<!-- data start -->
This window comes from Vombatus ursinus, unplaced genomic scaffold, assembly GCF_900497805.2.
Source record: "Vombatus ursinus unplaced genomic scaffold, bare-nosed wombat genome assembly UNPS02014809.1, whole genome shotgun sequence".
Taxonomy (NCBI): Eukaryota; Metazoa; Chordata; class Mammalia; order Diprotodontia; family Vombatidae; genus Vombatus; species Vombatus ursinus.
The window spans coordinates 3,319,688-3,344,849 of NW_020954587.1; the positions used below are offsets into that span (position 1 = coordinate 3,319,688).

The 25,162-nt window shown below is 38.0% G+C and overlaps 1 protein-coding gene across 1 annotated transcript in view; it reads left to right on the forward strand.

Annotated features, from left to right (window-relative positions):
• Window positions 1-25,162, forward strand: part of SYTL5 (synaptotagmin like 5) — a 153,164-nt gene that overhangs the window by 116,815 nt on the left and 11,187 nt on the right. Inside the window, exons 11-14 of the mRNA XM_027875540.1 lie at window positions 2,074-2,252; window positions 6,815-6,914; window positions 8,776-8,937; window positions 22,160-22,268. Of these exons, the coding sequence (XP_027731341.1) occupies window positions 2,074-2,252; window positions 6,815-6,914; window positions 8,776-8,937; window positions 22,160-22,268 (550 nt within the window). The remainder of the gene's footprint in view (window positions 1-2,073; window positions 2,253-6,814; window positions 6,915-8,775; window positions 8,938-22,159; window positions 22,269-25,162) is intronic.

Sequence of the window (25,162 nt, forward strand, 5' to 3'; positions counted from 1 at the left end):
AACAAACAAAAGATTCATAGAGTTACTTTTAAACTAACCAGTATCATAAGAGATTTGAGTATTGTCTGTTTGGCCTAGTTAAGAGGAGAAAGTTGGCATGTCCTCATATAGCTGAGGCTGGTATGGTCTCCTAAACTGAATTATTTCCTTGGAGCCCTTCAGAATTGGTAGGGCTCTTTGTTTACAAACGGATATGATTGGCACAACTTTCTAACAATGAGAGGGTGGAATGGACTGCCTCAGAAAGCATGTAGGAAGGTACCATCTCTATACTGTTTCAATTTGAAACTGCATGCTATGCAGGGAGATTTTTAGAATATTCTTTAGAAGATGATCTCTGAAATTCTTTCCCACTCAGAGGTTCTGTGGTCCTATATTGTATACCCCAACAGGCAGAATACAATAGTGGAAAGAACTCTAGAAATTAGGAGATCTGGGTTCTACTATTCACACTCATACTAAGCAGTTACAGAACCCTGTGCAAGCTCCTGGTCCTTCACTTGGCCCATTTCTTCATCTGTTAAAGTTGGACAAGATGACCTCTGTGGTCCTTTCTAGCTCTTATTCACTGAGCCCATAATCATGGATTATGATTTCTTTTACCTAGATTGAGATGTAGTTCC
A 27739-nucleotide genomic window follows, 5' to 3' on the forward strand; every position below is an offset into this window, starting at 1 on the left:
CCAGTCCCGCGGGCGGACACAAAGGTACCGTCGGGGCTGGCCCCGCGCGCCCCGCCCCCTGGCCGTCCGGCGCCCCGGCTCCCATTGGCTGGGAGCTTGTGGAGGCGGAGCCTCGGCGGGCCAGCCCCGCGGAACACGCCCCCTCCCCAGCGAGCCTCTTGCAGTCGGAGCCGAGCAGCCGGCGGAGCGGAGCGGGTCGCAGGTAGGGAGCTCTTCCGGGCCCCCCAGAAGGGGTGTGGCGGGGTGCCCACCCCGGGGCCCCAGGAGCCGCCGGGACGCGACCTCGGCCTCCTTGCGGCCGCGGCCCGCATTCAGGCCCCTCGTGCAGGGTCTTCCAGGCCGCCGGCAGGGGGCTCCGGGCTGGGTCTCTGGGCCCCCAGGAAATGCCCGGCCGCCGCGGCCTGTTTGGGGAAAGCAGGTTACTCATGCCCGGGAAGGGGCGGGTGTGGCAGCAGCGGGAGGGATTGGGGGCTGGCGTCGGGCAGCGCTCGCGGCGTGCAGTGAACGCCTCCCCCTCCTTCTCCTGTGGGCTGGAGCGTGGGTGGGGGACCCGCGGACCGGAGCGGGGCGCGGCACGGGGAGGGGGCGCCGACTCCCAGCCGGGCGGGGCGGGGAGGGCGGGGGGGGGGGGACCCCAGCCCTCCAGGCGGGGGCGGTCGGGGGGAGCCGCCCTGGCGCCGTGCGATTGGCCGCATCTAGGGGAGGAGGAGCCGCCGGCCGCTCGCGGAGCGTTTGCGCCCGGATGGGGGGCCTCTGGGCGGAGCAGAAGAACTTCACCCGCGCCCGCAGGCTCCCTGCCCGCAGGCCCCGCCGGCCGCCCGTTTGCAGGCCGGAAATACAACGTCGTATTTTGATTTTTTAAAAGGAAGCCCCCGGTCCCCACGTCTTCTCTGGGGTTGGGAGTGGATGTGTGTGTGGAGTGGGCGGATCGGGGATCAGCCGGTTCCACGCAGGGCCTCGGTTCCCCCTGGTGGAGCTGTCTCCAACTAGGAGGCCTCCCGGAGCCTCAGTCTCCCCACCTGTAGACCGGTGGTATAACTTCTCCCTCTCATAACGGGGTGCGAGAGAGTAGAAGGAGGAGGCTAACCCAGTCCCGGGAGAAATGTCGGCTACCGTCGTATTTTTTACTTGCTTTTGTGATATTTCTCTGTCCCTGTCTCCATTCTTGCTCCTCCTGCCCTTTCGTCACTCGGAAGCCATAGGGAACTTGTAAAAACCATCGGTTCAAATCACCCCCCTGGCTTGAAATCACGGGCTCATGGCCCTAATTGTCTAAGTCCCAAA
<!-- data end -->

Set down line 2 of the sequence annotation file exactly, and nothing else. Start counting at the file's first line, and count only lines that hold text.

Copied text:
Source record: "Vombatus ursinus unplaced genomic scaffold, bare-nosed wombat genome assembly UNPS02014809.1, whole genome shotgun sequence".